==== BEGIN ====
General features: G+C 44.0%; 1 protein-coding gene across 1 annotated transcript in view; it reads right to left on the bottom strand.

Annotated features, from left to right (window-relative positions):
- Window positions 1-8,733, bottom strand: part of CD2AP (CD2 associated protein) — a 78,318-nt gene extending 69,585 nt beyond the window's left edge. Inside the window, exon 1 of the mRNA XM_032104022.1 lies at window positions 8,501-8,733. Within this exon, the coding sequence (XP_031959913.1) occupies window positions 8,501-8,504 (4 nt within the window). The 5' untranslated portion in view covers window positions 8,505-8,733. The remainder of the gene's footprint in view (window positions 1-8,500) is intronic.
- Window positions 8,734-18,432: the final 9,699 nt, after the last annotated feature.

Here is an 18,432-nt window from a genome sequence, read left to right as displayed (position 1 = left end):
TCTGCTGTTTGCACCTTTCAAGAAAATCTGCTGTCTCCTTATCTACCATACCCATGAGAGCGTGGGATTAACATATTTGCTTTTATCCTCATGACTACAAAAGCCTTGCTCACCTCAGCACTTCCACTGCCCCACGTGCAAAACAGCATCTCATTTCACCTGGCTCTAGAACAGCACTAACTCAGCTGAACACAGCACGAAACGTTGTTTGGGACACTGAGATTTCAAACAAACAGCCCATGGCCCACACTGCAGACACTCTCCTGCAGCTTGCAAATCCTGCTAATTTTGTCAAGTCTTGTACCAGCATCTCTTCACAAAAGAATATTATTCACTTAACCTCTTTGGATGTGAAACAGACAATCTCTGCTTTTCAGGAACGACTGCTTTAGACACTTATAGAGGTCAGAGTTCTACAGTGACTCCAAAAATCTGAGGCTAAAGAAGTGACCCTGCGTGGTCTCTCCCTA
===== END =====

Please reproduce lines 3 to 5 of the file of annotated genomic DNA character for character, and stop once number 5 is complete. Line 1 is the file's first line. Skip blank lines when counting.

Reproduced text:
- Window positions 1-8,733, bottom strand: part of CD2AP (CD2 associated protein) — a 78,318-nt gene extending 69,585 nt beyond the window's left edge. Inside the window, exon 1 of the mRNA XM_032104022.1 lies at window positions 8,501-8,733. Within this exon, the coding sequence (XP_031959913.1) occupies window positions 8,501-8,504 (4 nt within the window). The 5' untranslated portion in view covers window positions 8,505-8,733. The remainder of the gene's footprint in view (window positions 1-8,500) is intronic.
- Window positions 8,734-18,432: the final 9,699 nt, after the last annotated feature.

Here is an 18,432-nt window from a genome sequence, read left to right as displayed (position 1 = left end):